The heading indicator “doodad” hehe, is an Askania Mechanical Compass. It’s spring based, not magnetic. You use the selector to choose the heading you want to fly (which is only for visual reference), and then the indicators will show your left or right deviation from intended track over time. Because it’s spring based if you then correct and get back on the correct track the needles will return to center. If you select a new heading the springs will reset and you start over on that heading. You need to be flying the heading you intend to maintain when you set the selector. Hope that makes sense. There’s a more detailed explanation of how to use it in the manual.
The sliding windows do not currently work. They did initially, but there were some bugs with them found very late in development, so they are disabled for now. I’m hoping to re-enable them in an update later.
@scoobyx For the weight and balance issues, that is actually by design! S.55s were regularly flown in severely overloaded states, and for the longer journeys that is sometimes required. Maximum takeoff weight is kind of a fluid concept with these planes, no pun intended. The performance will suffer, especially takeoff distance and climb rates, but since runway length isn’t often an issue on water there is no danger in flying them overloaded, at least in calm seas. If MSFS at some point in the future features real sea states and wave interactions then this would become more of an issue.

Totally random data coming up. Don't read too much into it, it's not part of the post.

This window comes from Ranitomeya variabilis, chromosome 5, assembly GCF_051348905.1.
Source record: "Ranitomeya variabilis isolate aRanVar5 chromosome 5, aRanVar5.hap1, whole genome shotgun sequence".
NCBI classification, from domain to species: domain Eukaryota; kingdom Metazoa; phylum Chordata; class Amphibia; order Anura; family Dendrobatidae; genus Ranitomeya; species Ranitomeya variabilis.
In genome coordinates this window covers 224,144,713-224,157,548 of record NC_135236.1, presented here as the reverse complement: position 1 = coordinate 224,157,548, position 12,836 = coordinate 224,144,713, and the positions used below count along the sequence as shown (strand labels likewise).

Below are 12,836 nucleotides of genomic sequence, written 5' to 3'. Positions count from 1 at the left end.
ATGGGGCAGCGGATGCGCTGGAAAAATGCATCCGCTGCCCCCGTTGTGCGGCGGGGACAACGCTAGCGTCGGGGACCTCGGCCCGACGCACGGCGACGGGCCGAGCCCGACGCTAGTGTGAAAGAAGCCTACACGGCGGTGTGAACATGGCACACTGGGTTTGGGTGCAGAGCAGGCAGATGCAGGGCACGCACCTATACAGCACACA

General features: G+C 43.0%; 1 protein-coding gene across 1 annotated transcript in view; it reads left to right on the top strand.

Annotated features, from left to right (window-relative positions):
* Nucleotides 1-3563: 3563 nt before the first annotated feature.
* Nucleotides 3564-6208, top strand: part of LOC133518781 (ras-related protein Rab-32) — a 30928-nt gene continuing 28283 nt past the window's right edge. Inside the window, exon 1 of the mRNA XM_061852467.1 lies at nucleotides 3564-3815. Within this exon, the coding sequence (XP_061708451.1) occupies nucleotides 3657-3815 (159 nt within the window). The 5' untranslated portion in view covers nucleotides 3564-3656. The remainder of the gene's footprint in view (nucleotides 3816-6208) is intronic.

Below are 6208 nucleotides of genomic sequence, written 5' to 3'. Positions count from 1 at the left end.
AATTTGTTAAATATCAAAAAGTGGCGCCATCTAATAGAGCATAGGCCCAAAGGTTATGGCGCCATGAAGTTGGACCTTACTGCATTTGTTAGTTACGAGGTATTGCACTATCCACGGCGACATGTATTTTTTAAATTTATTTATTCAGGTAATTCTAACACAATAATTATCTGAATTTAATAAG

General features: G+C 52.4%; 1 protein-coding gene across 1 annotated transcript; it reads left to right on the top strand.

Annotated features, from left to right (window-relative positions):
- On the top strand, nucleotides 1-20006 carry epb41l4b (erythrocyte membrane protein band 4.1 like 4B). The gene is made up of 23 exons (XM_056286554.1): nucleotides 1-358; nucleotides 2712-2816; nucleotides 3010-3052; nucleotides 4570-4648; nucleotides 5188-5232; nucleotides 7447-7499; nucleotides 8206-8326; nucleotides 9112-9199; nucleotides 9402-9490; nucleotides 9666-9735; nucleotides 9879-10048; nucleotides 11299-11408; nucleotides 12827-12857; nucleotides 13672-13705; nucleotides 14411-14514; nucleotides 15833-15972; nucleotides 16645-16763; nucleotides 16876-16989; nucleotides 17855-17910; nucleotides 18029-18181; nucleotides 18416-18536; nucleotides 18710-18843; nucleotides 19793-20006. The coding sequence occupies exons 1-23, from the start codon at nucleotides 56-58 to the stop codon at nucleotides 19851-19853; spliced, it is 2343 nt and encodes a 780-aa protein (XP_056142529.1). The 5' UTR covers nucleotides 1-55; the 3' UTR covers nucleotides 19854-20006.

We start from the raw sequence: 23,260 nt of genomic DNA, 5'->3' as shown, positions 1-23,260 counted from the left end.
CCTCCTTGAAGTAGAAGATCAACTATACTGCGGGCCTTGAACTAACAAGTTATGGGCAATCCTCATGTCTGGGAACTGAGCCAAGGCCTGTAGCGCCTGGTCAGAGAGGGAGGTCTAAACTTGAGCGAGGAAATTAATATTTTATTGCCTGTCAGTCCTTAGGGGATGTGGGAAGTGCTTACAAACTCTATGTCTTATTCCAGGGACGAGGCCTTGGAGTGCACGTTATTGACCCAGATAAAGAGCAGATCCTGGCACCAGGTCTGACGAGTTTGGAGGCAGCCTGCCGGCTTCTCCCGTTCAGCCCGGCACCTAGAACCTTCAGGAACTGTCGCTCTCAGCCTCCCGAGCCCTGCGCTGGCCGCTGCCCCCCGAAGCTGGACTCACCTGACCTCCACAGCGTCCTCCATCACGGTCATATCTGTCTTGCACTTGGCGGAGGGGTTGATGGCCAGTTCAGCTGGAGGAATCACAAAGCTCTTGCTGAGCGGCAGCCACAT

The transponder not working appears to be a cold and dark start problem. A specific circuit breaker isn’t being set properly there for some reason. It will be fixed for the first update. Thanks!
I am really impressed by the level of research that went into the development of the S.55, your prompt answers and thorough explanations clearly demonstrate how much dedication and attention is placed in this project.
Agreed, quality and developer interaction seems to be on a different level to the previous Asobo local legends, and a big improvement!
Some photos of the panel and beautifully done instrumentation.
Those sliding doors must take you down into the fuselages.
The rectangular gauges; left is VSI, right is ASI (speed in KPH) and center is your compass.
That linkage assembly is beautiful work. Same for the leather and wood, metal, the graphics. Awesome work on this girl.
The Wind Rises is another Animae of this era and shows some versions of Savoia Marchetti. I couldnt find the ones of this plane, but they are in the movie. The famous aircraft designer in the movie, appears to be teaching this young Japanese engineer inside his mind and thoughts how to build planes. Great movie.